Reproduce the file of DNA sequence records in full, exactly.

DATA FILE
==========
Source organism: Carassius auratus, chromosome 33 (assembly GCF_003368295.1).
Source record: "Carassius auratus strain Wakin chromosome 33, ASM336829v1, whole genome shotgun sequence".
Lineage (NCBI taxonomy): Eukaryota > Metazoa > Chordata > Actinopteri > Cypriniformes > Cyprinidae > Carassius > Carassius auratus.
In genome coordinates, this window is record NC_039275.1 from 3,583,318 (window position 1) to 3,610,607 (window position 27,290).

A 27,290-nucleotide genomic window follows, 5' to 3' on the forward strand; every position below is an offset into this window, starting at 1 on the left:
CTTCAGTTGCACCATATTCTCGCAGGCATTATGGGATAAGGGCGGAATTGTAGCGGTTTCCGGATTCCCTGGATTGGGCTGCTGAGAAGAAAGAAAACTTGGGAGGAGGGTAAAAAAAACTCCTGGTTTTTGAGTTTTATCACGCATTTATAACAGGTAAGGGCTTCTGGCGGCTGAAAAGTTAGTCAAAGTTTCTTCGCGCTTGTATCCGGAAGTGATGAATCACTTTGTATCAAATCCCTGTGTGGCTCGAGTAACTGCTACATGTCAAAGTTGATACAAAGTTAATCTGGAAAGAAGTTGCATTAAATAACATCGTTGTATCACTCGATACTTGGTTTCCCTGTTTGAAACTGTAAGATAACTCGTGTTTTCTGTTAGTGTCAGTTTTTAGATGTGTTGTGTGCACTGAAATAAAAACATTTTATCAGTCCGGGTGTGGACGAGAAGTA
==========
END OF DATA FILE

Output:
Source organism: Carassius auratus, chromosome 33 (assembly GCF_003368295.1).
Source record: "Carassius auratus strain Wakin chromosome 33, ASM336829v1, whole genome shotgun sequence".
Lineage (NCBI taxonomy): Eukaryota > Metazoa > Chordata > Actinopteri > Cypriniformes > Cyprinidae > Carassius > Carassius auratus.
In genome coordinates, this window is record NC_039275.1 from 3,583,318 (window position 1) to 3,610,607 (window position 27,290).

A 27,290-nucleotide genomic window follows, 5' to 3' on the forward strand; every position below is an offset into this window, starting at 1 on the left:
CTTCAGTTGCACCATATTCTCGCAGGCATTATGGGATAAGGGCGGAATTGTAGCGGTTTCCGGATTCCCTGGATTGGGCTGCTGAGAAGAAAGAAAACTTGGGAGGAGGGTAAAAAAAACTCCTGGTTTTTGAGTTTTATCACGCATTTATAACAGGTAAGGGCTTCTGGCGGCTGAAAAGTTAGTCAAAGTTTCTTCGCGCTTGTATCCGGAAGTGATGAATCACTTTGTATCAAATCCCTGTGTGGCTCGAGTAACTGCTACATGTCAAAGTTGATACAAAGTTAATCTGGAAAGAAGTTGCATTAAATAACATCGTTGTATCACTCGATACTTGGTTTCCCTGTTTGAAACTGTAAGATAACTCGTGTTTTCTGTTAGTGTCAGTTTTTAGATGTGTTGTGTGCACTGAAATAAAAACATTTTATCAGTCCGGGTGTGGACGAGAAGTA